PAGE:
Finally, since S-ketamine is an important treatment option for therapy-resistant depression,1 we simulated the S-ketamine and S-hydroxynorketamine profiles following 0.5 mg/kg intravenous ketamine given over 40 min to a 70 kg individual, which is the usual treatment dose for depression, and compared these profiles to those observed after the 100 mg S-ketamine oral thin film. The results indicate greater S-ketamine concentrations after the intravenous infusion but lower S-hydroxynorketamine concentrations compared to the oral thin film (Figure 5). Since the role of the various ketamine metabolites such as hydroxynorketamine remain unknown in producing the antidepressant effects of ketamine (1, 24), a study on the effect of the S-ketamine oral thin film in patients with depression may shed light on this matter.
In conclusion, the S-ketamine oral thin film is a safe and practical alternative to intravenous S-ketamine administration that results in relatively high concentrations of S-ketamine and its two metabolites.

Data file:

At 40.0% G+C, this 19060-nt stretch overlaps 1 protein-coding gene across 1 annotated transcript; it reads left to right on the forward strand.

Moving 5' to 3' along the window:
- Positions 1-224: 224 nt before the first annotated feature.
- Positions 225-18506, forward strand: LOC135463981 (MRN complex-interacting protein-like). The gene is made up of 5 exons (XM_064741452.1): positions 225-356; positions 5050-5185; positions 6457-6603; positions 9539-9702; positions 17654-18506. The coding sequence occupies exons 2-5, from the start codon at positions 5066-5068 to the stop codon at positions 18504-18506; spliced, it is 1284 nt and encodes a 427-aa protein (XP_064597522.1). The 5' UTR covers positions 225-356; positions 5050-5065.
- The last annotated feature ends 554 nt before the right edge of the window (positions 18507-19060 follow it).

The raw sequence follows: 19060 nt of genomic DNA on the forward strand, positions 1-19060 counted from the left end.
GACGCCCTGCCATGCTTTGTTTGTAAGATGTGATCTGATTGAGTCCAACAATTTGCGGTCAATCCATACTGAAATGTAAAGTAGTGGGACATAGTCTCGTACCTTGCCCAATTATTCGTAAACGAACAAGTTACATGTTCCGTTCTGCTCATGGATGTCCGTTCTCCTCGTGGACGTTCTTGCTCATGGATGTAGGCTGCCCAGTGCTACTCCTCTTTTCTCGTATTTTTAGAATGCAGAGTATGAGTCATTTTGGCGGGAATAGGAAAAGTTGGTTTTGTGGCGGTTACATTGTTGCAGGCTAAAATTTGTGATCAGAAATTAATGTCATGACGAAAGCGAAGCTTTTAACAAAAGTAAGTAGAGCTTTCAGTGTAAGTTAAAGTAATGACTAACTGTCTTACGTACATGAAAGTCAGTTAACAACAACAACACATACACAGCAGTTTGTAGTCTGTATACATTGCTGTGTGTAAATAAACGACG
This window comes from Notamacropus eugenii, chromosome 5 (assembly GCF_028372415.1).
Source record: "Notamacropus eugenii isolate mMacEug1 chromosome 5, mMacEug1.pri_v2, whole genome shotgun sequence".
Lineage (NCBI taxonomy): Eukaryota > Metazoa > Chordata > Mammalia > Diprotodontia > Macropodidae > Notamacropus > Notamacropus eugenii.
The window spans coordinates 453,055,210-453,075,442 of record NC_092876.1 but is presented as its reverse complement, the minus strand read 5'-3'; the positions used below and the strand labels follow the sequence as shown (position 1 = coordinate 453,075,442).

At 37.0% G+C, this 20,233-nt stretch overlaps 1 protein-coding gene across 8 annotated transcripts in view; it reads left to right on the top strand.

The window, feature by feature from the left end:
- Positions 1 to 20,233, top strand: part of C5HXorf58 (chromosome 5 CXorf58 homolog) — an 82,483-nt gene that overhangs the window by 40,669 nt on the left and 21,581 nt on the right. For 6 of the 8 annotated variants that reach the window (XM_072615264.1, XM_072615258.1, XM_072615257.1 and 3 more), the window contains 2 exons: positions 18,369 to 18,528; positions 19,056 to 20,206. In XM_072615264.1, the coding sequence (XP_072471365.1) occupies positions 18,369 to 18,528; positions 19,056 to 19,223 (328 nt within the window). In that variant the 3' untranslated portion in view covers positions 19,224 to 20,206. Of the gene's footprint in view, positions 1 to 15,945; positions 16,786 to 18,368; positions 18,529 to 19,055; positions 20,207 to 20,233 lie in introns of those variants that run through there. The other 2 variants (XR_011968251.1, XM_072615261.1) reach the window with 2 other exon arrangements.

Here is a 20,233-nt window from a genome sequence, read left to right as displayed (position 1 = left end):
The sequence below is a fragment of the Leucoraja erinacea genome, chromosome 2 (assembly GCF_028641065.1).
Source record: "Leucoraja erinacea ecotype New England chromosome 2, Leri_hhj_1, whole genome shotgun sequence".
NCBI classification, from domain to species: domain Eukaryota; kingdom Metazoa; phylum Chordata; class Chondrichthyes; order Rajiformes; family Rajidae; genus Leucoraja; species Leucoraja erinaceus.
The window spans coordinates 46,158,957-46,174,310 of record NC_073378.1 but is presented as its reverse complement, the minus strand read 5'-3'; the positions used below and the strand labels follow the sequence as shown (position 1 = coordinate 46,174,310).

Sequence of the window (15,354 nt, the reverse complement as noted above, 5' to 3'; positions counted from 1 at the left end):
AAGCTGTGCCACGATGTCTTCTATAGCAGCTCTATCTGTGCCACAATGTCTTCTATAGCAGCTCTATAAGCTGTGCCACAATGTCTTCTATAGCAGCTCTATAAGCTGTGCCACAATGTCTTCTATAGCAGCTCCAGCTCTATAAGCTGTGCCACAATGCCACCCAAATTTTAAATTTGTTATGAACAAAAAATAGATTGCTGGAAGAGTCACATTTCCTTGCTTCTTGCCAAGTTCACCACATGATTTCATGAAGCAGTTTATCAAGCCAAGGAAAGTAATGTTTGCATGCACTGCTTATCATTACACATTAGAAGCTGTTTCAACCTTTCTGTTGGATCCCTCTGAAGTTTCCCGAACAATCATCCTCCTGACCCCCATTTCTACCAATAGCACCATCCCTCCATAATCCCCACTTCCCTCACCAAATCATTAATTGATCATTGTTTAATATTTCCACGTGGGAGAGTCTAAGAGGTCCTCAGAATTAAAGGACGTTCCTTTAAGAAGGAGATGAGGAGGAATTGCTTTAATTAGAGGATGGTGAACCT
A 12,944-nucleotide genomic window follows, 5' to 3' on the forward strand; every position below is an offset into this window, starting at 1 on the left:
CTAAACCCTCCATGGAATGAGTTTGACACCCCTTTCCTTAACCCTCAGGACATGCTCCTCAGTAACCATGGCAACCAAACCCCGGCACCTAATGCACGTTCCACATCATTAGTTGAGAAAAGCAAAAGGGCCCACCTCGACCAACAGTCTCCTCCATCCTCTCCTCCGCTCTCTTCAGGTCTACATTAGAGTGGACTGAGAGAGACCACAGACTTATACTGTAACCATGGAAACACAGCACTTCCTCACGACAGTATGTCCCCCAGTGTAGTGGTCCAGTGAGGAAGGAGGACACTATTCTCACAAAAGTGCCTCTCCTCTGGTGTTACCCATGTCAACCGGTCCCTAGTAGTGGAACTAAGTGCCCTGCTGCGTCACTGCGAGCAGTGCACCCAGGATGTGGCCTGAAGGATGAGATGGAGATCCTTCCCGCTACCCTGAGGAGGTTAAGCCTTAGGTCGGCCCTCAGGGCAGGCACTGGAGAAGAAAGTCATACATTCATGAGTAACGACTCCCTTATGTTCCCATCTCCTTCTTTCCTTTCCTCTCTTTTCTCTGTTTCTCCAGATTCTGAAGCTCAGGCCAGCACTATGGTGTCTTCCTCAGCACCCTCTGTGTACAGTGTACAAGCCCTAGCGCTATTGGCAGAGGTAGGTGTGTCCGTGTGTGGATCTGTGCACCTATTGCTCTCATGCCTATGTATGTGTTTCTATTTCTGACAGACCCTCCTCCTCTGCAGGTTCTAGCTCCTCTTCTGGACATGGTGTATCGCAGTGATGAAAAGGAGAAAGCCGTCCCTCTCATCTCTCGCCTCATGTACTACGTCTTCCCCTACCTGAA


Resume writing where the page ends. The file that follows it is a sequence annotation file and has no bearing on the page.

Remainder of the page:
Data Availability Statement
The data are available from the authors after agreement has been obtained regarding purpose of analysis and protocol.
The studies involving human participants were reviewed and approved by METC-LDD. The patients/participants provided their written informed consent to participate in this study.
PS, AD, MV, MN, PM, and FH were involved in the design of the study. PS, ML, TD, MN, RS, and AD performed experiments and contributed to data collected. AD and EO designed the statistical analysis and performed data analysis. MN and MV supervised the project. RM performed the chemical analysis. AD wrote the initial draft of the manuscript. All authors were contributed to data interpretation, final drafting of the manuscript, and approved the submitted version.